That’s My Dump!

photo/Chris Busby

Yarmouth’s Willow Street is a short, pleasant, tree-lined thoroughfare that runs between East Main and Route 1. If the wind is blowing your way you might even catch the delicious scent emanating from the Pat’s Pizza nearby. The vacant house at 14 Willow doesn’t smell nearly as good.

According to a longtime resident of the town, this house went from being seasonally occupied to utterly abandoned over the past six-to-eight years. The vegetation engulfing the ramshackle 1884-vintage home backs up that estimate.

After bushwhacking through the dense thicket, it become apparent to me that nobody has taken care of the house since Obama took office. White paint is flaking from the clapboards like dandruff, the driveway is covered in moss and the front porch doesn’t look like it will last many more winters. What the roof lacks in shingles it makes up for in rusty sheet metal. The garage is weatherworn and saggy, and the blue Ford pickup parked in the driveway is going nowhere fast on its flat tires.

The jungle of trees and tall weeds made it difficult to get a peek inside, and a giant spider web blocked the path to the front door. But as I retreated from the arachnid’s trap I noticed a short lamppost with a little sign that read, “The Prescott’s.”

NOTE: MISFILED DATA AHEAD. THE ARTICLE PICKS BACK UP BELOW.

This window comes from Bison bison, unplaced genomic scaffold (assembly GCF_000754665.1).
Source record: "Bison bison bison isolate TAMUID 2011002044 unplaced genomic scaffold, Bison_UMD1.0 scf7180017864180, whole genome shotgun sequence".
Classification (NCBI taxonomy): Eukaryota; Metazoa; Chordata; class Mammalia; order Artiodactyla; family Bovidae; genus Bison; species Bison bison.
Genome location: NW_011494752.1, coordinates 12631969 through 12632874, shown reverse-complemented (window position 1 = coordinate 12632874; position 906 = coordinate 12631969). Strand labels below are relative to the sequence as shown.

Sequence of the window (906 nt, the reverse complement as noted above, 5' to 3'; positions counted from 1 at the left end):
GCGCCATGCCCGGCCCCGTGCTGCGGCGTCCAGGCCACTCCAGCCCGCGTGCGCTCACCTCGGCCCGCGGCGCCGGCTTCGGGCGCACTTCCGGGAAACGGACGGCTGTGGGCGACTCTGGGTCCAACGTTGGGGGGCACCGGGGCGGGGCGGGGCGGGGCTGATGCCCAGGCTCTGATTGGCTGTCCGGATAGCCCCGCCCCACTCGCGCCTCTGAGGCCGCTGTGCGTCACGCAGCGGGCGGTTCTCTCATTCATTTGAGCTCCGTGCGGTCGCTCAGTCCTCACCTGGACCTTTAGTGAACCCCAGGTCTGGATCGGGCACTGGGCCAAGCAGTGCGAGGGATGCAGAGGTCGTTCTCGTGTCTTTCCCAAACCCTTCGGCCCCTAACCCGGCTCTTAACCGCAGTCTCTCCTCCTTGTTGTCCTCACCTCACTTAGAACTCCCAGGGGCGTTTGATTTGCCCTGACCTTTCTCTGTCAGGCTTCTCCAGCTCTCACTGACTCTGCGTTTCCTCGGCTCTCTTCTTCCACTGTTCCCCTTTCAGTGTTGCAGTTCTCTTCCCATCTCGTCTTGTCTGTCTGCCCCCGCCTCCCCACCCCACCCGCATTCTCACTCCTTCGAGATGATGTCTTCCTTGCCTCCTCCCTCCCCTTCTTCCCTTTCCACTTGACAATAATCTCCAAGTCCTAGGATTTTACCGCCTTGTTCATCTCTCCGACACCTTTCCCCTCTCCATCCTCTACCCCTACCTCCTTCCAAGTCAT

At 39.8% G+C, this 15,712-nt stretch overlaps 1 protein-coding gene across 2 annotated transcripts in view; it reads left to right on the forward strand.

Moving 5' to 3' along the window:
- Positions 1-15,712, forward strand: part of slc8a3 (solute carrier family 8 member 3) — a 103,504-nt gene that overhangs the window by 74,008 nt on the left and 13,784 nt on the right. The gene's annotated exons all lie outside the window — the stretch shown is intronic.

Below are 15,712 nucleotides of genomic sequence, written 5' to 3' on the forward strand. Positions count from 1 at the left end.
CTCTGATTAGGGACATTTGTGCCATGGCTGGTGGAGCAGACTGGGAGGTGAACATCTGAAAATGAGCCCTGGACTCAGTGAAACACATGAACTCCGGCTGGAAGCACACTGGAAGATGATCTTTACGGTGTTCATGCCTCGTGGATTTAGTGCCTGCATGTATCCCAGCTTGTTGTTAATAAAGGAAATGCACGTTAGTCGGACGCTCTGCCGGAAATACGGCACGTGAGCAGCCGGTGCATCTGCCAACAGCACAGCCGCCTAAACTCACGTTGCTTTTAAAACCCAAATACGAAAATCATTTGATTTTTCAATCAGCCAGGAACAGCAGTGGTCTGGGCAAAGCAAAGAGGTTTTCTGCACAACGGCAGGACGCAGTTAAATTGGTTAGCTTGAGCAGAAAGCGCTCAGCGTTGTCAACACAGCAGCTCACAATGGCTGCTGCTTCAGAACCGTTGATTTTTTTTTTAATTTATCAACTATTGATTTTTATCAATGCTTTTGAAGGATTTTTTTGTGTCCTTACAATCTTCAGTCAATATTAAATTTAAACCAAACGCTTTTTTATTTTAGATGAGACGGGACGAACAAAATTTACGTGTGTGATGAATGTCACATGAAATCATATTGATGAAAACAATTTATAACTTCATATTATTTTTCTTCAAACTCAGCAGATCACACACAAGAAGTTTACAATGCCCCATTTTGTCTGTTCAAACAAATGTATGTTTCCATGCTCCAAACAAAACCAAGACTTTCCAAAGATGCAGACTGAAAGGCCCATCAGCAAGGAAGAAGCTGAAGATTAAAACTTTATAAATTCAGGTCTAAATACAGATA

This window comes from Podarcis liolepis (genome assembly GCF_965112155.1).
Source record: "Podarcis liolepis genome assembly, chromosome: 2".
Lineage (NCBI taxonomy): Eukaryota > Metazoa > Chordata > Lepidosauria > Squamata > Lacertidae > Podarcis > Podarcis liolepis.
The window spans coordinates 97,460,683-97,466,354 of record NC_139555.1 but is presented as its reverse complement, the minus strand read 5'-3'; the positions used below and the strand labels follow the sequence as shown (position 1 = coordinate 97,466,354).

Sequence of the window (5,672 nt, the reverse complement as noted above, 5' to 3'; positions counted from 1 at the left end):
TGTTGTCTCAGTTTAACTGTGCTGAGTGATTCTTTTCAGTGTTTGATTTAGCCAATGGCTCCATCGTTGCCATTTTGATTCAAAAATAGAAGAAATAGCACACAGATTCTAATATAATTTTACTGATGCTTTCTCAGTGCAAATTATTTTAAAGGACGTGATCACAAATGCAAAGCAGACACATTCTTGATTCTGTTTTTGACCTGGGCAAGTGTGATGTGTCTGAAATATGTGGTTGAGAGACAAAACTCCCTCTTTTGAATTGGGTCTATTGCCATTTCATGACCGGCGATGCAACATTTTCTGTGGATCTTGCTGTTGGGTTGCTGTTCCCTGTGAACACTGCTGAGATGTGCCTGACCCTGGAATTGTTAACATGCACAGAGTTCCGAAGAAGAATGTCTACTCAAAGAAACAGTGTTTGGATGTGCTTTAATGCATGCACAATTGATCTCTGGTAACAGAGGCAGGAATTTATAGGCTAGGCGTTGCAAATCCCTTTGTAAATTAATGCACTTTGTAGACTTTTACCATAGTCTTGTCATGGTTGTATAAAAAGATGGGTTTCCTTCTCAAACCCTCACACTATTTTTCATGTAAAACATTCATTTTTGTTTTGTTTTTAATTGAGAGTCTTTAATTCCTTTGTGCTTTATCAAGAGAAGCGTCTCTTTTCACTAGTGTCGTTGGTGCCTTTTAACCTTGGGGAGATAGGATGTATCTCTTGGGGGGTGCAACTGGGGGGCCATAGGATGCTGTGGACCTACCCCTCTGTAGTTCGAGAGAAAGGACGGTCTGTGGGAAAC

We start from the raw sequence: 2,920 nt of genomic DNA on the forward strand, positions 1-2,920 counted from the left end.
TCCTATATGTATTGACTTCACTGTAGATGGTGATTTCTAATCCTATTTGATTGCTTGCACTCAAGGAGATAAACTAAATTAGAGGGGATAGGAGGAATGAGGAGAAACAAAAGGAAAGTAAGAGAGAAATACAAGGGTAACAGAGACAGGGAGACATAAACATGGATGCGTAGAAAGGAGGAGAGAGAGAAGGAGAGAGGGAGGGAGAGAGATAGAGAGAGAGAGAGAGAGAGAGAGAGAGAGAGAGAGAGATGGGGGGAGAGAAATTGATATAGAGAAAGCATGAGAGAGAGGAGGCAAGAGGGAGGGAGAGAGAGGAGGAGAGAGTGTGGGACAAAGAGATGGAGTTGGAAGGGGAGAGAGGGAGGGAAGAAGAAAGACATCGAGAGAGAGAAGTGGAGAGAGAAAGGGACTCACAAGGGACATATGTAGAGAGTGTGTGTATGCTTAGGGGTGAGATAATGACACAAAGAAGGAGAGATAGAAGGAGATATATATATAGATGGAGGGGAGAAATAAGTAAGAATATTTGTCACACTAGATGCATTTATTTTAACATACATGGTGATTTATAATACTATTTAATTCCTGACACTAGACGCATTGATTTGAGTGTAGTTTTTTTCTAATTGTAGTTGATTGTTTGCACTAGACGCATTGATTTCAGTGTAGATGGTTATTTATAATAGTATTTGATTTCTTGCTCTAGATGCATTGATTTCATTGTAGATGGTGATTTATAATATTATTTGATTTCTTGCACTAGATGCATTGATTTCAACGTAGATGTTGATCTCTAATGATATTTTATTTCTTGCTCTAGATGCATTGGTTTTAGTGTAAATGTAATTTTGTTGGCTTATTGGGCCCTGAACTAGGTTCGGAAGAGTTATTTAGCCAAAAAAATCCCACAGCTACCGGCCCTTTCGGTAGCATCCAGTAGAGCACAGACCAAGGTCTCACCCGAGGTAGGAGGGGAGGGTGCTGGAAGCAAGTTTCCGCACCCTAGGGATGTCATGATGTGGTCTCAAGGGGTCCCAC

Turns out the place still belongs to a Prescott: Eric Prescott, of Durham. I wasn’t able to find a phone number or e-mail contact for Prescott, but county records indicate he’s held the deed since August of 2012. The previous owner was his grandfather, Norman Prescott, who passed away in 2009. A World War II Army veteran, the elder Prescott worked for the Maine Department of Transportation for 30 years and “really enjoyed good snowstorms that he did not have to plow,” his obit quipped.

The town’s code enforcement office has no file on the property, so it’s unlikely there have been any complaints about its condition. Either that, or the code officers are scared of spiders, too.

— Patrick Banks

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